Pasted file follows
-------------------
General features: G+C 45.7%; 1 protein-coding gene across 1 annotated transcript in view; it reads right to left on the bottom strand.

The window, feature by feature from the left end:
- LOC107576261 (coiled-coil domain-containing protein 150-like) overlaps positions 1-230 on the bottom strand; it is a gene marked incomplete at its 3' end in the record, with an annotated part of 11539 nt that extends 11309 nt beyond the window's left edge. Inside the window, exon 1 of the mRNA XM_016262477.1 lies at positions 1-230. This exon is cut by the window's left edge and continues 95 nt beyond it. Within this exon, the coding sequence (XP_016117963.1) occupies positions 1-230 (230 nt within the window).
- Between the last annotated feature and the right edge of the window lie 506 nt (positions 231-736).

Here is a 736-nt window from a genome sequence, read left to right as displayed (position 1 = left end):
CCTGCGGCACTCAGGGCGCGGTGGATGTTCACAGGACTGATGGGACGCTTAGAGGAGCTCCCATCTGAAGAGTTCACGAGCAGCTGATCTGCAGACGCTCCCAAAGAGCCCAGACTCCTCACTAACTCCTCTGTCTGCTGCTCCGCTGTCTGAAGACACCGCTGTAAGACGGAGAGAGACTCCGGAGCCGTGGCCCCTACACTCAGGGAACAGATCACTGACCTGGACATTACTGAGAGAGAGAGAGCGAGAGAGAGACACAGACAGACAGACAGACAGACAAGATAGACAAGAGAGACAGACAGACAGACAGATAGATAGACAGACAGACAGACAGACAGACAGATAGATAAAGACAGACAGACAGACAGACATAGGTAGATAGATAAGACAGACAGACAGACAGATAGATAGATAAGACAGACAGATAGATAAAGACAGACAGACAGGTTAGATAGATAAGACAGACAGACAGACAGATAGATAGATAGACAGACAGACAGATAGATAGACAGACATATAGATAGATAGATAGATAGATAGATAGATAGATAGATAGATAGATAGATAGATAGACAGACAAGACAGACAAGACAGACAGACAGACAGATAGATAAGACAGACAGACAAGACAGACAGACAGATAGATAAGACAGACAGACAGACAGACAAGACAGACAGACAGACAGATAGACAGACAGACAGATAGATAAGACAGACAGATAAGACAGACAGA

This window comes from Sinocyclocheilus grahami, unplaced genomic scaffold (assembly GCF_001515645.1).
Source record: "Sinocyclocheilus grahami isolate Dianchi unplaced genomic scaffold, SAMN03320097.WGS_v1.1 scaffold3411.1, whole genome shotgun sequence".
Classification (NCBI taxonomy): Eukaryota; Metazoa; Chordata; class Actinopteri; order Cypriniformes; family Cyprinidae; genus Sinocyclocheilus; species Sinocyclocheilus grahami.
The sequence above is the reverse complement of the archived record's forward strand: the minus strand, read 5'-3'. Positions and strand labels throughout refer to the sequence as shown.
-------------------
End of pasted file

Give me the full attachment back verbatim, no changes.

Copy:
General features: G+C 45.7%; 1 protein-coding gene across 1 annotated transcript in view; it reads right to left on the bottom strand.

The window, feature by feature from the left end:
- LOC107576261 (coiled-coil domain-containing protein 150-like) overlaps positions 1-230 on the bottom strand; it is a gene marked incomplete at its 3' end in the record, with an annotated part of 11539 nt that extends 11309 nt beyond the window's left edge. Inside the window, exon 1 of the mRNA XM_016262477.1 lies at positions 1-230. This exon is cut by the window's left edge and continues 95 nt beyond it. Within this exon, the coding sequence (XP_016117963.1) occupies positions 1-230 (230 nt within the window).
- Between the last annotated feature and the right edge of the window lie 506 nt (positions 231-736).

Here is a 736-nt window from a genome sequence, read left to right as displayed (position 1 = left end):
CCTGCGGCACTCAGGGCGCGGTGGATGTTCACAGGACTGATGGGACGCTTAGAGGAGCTCCCATCTGAAGAGTTCACGAGCAGCTGATCTGCAGACGCTCCCAAAGAGCCCAGACTCCTCACTAACTCCTCTGTCTGCTGCTCCGCTGTCTGAAGACACCGCTGTAAGACGGAGAGAGACTCCGGAGCCGTGGCCCCTACACTCAGGGAACAGATCACTGACCTGGACATTACTGAGAGAGAGAGAGCGAGAGAGAGACACAGACAGACAGACAGACAGACAAGATAGACAAGAGAGACAGACAGACAGACAGATAGATAGACAGACAGACAGACAGACAGACAGATAGATAAAGACAGACAGACAGACAGACATAGGTAGATAGATAAGACAGACAGACAGACAGATAGATAGATAAGACAGACAGATAGATAAAGACAGACAGACAGGTTAGATAGATAAGACAGACAGACAGACAGATAGATAGATAGACAGACAGACAGATAGATAGACAGACATATAGATAGATAGATAGATAGATAGATAGATAGATAGATAGATAGATAGATAGATAGACAGACAAGACAGACAAGACAGACAGACAGACAGATAGATAAGACAGACAGACAAGACAGACAGACAGATAGATAAGACAGACAGACAGACAGACAAGACAGACAGACAGACAGATAGACAGACAGACAGATAGATAAGACAGACAGATAAGACAGACAGA

This window comes from Sinocyclocheilus grahami, unplaced genomic scaffold (assembly GCF_001515645.1).
Source record: "Sinocyclocheilus grahami isolate Dianchi unplaced genomic scaffold, SAMN03320097.WGS_v1.1 scaffold3411.1, whole genome shotgun sequence".
Classification (NCBI taxonomy): Eukaryota; Metazoa; Chordata; class Actinopteri; order Cypriniformes; family Cyprinidae; genus Sinocyclocheilus; species Sinocyclocheilus grahami.
The sequence above is the reverse complement of the archived record's forward strand: the minus strand, read 5'-3'. Positions and strand labels throughout refer to the sequence as shown.